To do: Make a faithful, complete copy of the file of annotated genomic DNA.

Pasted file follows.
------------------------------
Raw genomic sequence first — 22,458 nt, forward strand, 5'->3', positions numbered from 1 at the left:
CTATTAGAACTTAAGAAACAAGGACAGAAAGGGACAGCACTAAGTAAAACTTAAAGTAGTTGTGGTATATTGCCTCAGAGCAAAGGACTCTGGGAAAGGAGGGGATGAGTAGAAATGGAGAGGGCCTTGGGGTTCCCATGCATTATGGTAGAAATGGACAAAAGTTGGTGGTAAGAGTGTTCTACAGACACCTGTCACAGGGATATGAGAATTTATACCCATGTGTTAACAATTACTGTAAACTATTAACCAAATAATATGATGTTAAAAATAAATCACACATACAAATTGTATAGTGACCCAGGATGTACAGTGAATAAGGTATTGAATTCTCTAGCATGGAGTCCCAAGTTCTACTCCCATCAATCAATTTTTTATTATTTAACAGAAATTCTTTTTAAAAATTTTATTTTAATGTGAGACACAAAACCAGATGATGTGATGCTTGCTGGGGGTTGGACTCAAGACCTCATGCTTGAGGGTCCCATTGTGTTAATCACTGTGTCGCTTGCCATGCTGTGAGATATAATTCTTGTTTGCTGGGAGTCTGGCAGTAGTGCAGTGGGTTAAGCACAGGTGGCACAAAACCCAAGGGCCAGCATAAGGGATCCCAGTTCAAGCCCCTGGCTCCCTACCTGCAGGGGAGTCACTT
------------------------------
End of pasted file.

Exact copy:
Raw genomic sequence first — 22,458 nt, forward strand, 5'->3', positions numbered from 1 at the left:
CTATTAGAACTTAAGAAACAAGGACAGAAAGGGACAGCACTAAGTAAAACTTAAAGTAGTTGTGGTATATTGCCTCAGAGCAAAGGACTCTGGGAAAGGAGGGGATGAGTAGAAATGGAGAGGGCCTTGGGGTTCCCATGCATTATGGTAGAAATGGACAAAAGTTGGTGGTAAGAGTGTTCTACAGACACCTGTCACAGGGATATGAGAATTTATACCCATGTGTTAACAATTACTGTAAACTATTAACCAAATAATATGATGTTAAAAATAAATCACACATACAAATTGTATAGTGACCCAGGATGTACAGTGAATAAGGTATTGAATTCTCTAGCATGGAGTCCCAAGTTCTACTCCCATCAATCAATTTTTTATTATTTAACAGAAATTCTTTTTAAAAATTTTATTTTAATGTGAGACACAAAACCAGATGATGTGATGCTTGCTGGGGGTTGGACTCAAGACCTCATGCTTGAGGGTCCCATTGTGTTAATCACTGTGTCGCTTGCCATGCTGTGAGATATAATTCTTGTTTGCTGGGAGTCTGGCAGTAGTGCAGTGGGTTAAGCACAGGTGGCACAAAACCCAAGGGCCAGCATAAGGGATCCCAGTTCAAGCCCCTGGCTCCCTACCTGCAGGGGAGTCACTT